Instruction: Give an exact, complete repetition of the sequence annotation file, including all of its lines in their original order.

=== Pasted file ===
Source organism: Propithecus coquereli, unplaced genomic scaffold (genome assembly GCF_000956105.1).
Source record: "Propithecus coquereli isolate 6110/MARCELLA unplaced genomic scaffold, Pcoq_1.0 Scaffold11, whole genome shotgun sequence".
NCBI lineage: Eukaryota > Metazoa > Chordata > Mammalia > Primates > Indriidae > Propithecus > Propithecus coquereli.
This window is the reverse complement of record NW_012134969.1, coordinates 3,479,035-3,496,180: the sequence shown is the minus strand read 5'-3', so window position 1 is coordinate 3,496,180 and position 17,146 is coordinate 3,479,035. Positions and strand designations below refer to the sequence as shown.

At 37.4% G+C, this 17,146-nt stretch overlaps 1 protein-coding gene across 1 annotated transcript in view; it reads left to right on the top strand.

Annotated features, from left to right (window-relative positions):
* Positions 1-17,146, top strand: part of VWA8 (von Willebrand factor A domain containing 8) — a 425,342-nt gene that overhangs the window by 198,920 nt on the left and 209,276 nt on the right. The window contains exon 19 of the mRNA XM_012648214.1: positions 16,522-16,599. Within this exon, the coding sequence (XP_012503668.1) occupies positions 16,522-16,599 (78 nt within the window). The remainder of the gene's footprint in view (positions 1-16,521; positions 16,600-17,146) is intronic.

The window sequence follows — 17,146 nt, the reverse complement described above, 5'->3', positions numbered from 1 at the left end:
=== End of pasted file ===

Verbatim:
Source organism: Propithecus coquereli, unplaced genomic scaffold (genome assembly GCF_000956105.1).
Source record: "Propithecus coquereli isolate 6110/MARCELLA unplaced genomic scaffold, Pcoq_1.0 Scaffold11, whole genome shotgun sequence".
NCBI lineage: Eukaryota > Metazoa > Chordata > Mammalia > Primates > Indriidae > Propithecus > Propithecus coquereli.
This window is the reverse complement of record NW_012134969.1, coordinates 3,479,035-3,496,180: the sequence shown is the minus strand read 5'-3', so window position 1 is coordinate 3,496,180 and position 17,146 is coordinate 3,479,035. Positions and strand designations below refer to the sequence as shown.

At 37.4% G+C, this 17,146-nt stretch overlaps 1 protein-coding gene across 1 annotated transcript in view; it reads left to right on the top strand.

Annotated features, from left to right (window-relative positions):
* Positions 1-17,146, top strand: part of VWA8 (von Willebrand factor A domain containing 8) — a 425,342-nt gene that overhangs the window by 198,920 nt on the left and 209,276 nt on the right. The window contains exon 19 of the mRNA XM_012648214.1: positions 16,522-16,599. Within this exon, the coding sequence (XP_012503668.1) occupies positions 16,522-16,599 (78 nt within the window). The remainder of the gene's footprint in view (positions 1-16,521; positions 16,600-17,146) is intronic.

The window sequence follows — 17,146 nt, the reverse complement described above, 5'->3', positions numbered from 1 at the left end: